In Pursuit of Jumpin' Jack Splash
a little slack. In both species, the deeper the voice, the bigger the frog.
Do you need a boat? That depends. Wading works fine in shallow water, which describes most frogging spots. On the other hand, steep banks or edges overhung with vegetation can be unapproachable without a boat. In general, less boat is better, because stealth is important when trying to get close enough to bag a frog.
Methods and Gear
Frogging is unlike most other legitimate forms of hunting in that using an artificial light is not merely legal, it’s indispensable. Frogs have excellent night vision, and because they are on the menu for lots of predators besides humans, they must be wary and fast on their webbed feet. Consequently, you stand little chance of getting the drop on one unless you shine a light in its eyes.
Brightness and portability are the two most important characteristics for a frogging light. I prefer a hand-held spotlight with a rechargeable battery. Headlamps and ordinary flashlights are better than nothing, but they often are not bright enough to prevent frogs from seeing you. Frogging often requires two hands, so working with a partner is advisable. One of you can handle the light while the other stalks the frog. A third person is handy if you use a boat.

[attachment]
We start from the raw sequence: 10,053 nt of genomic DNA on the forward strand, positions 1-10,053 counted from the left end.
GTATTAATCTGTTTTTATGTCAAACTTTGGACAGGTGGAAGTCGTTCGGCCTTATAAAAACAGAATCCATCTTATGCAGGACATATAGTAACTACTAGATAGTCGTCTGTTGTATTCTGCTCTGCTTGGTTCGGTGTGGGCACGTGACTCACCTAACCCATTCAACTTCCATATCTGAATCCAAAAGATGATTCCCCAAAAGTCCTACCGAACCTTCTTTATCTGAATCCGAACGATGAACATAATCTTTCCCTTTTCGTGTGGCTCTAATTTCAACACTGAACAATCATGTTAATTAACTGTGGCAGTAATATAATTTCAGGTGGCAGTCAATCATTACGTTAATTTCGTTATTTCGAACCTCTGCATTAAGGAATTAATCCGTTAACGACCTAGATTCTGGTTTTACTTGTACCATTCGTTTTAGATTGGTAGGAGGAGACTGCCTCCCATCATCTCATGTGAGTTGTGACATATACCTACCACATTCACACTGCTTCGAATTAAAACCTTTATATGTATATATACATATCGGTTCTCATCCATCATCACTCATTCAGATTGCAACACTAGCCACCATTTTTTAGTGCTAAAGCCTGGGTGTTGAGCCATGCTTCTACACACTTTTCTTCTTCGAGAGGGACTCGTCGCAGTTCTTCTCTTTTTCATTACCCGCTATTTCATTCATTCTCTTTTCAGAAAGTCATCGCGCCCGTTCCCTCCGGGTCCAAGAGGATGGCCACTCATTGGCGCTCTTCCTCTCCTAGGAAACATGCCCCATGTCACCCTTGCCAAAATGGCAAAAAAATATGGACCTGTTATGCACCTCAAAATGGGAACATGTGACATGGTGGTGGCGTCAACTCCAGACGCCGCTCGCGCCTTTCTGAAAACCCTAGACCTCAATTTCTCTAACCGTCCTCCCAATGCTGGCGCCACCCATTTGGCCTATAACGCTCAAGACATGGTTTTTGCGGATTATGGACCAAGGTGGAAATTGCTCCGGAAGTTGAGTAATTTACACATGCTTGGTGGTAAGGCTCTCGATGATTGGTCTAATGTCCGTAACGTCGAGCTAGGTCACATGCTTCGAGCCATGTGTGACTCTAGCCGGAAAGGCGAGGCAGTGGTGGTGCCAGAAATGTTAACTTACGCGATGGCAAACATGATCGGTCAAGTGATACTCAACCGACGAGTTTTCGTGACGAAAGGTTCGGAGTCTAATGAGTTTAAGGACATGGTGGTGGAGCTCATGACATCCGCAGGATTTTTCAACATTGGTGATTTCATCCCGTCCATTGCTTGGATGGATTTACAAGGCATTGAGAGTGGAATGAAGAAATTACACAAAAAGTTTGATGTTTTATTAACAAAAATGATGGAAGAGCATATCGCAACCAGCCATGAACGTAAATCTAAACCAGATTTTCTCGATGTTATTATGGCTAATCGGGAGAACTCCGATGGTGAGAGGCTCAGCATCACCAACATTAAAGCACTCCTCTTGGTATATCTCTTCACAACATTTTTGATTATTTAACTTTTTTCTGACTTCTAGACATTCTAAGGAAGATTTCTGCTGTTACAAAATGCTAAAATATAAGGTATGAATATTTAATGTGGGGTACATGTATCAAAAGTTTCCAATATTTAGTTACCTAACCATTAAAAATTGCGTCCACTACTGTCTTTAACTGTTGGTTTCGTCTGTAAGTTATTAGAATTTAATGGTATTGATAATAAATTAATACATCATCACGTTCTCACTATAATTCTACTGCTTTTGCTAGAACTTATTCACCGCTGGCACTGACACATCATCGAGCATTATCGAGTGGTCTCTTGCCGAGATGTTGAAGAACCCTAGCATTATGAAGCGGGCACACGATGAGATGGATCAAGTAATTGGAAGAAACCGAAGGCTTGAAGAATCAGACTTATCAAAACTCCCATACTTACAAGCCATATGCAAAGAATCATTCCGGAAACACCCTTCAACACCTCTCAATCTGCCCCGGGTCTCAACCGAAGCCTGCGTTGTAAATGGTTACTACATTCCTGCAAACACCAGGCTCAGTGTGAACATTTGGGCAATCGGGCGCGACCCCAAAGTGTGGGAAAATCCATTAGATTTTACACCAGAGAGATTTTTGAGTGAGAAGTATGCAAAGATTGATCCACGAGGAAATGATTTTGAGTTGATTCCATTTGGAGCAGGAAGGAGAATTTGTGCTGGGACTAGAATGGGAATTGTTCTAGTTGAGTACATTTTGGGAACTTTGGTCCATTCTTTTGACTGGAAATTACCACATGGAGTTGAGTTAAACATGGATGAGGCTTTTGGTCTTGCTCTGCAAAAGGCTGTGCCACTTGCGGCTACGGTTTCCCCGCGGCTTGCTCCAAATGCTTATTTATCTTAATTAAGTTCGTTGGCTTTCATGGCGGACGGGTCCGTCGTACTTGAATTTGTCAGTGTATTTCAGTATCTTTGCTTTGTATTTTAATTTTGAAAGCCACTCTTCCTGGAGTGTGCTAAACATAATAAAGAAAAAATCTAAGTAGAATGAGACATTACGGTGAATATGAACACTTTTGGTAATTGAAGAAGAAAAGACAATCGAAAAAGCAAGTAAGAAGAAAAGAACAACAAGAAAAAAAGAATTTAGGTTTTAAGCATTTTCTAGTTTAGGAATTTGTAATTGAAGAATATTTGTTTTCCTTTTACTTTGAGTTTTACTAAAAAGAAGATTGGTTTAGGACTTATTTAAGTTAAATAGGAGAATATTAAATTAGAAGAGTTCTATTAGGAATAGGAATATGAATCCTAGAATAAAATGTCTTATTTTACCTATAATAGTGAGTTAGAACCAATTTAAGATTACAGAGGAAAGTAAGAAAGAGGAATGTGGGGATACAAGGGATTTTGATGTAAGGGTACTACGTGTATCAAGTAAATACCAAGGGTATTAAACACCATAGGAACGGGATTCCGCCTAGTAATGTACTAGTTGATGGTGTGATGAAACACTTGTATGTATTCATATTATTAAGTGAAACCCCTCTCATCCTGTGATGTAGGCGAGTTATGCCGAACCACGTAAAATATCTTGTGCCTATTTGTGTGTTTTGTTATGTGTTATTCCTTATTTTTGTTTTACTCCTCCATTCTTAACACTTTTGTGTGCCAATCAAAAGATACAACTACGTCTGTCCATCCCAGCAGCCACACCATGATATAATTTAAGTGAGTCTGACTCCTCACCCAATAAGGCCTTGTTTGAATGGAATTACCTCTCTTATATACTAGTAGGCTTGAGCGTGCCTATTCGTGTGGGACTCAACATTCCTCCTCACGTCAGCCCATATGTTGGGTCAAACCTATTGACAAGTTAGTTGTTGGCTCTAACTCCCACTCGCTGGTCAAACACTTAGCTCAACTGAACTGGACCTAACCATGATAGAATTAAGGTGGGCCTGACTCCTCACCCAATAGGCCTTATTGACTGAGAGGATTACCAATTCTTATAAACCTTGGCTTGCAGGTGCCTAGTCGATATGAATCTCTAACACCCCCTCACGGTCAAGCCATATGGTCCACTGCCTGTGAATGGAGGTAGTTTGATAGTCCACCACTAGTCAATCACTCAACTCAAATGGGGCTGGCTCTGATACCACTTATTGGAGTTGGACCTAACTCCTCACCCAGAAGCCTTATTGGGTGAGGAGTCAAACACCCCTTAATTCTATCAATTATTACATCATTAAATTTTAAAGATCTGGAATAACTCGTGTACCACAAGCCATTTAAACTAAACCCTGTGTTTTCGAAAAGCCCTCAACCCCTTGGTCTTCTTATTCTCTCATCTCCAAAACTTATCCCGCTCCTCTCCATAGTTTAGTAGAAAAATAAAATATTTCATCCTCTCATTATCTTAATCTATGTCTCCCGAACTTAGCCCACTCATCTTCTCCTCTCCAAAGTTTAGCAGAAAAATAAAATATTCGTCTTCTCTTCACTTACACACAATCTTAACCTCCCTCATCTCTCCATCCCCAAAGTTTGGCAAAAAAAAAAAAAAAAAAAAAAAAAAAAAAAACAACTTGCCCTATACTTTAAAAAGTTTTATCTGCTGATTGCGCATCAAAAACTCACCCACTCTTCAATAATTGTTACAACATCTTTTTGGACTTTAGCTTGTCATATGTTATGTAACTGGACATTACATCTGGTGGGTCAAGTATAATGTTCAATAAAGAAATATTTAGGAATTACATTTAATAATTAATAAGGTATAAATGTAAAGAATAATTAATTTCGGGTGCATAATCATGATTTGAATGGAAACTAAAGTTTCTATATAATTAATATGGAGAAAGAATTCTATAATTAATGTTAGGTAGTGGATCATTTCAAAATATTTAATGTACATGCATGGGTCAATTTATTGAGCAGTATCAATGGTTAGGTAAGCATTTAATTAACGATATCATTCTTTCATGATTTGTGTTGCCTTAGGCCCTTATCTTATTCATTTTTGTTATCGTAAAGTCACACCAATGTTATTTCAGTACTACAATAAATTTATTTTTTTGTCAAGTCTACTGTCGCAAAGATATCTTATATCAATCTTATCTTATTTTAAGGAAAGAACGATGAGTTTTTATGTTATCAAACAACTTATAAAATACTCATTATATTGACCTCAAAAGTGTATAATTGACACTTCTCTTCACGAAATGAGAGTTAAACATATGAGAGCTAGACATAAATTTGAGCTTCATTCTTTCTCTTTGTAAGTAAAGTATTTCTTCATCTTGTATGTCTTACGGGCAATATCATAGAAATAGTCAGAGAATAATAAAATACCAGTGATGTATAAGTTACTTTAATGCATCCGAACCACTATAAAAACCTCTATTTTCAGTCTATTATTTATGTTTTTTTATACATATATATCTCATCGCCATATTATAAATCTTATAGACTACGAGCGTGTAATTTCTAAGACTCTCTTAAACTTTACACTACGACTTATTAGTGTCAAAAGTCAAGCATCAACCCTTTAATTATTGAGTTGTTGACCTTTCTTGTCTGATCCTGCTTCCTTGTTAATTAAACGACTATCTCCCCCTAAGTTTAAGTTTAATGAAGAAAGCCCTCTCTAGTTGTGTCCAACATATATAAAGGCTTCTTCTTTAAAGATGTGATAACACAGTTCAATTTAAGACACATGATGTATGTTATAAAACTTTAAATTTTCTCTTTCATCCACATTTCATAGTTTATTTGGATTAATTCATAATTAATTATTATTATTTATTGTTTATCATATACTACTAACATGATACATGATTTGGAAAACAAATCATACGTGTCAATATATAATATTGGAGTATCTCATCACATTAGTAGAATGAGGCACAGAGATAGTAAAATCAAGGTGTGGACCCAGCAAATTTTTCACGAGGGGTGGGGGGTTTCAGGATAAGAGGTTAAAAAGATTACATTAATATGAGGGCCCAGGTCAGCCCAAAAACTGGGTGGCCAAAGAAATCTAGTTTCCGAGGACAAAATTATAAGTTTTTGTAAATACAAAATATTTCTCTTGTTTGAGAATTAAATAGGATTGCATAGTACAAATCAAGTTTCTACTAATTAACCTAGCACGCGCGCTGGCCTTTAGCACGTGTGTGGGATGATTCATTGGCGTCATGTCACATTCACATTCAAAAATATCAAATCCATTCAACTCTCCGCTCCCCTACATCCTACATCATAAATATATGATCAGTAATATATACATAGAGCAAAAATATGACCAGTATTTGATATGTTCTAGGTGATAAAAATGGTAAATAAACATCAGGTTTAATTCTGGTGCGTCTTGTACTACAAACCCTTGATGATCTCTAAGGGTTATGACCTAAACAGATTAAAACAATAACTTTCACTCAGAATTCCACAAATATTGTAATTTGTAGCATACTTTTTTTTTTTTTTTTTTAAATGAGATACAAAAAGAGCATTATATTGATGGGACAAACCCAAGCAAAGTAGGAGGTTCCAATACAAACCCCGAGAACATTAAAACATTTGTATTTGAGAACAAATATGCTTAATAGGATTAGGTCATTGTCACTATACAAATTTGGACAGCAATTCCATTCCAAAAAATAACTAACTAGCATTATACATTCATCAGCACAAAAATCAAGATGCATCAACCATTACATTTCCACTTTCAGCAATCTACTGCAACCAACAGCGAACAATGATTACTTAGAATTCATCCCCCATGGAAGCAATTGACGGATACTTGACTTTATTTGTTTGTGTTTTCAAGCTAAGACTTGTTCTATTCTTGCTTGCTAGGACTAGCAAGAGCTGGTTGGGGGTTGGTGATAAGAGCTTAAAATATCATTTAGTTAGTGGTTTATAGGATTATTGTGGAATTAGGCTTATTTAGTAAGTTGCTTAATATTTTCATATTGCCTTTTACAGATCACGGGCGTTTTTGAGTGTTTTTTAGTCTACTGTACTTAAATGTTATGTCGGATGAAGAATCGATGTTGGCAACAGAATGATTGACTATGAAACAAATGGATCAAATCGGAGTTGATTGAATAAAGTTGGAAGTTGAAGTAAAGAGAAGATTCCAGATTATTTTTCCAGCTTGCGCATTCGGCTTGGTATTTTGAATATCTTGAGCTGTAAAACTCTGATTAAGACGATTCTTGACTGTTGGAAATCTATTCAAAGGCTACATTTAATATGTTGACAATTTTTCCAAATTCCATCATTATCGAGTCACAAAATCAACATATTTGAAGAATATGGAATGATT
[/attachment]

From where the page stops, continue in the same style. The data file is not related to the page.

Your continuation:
No other game animal permits so wide a range of legal methods of take. You can even take your pick of whether to pursue frogs with a hunting or fishing permit.
A hunting permit allows you to use .22-cal. or smaller rimfire rifle or pistol, pellet gun, bow, crossbow, atlatl, hand net or your bare hands. With a fishing permit, you can take frogs by hand, hand net, atlatl, gig, bow, trotline, throw line, limb line, bank line, jug line, snaring, grabbing (what most people call “snagging”) or pole and line.
Firearms demand least in terms of stealth. Rimfire pistols or rifles can be used safely only if you limit yourself to shooting straight down. Using a pellet gun vastly reduces the risk of errant shots due to ricochet.
I don’t like using firearms, because I always lose some frogs that leap into the water when shot. Using hollow-point bullets helps but does not eliminate this problem altogether.
I have tried most of the legal methods and settled on two as most satisfactory. I like taking frogs by hand because of the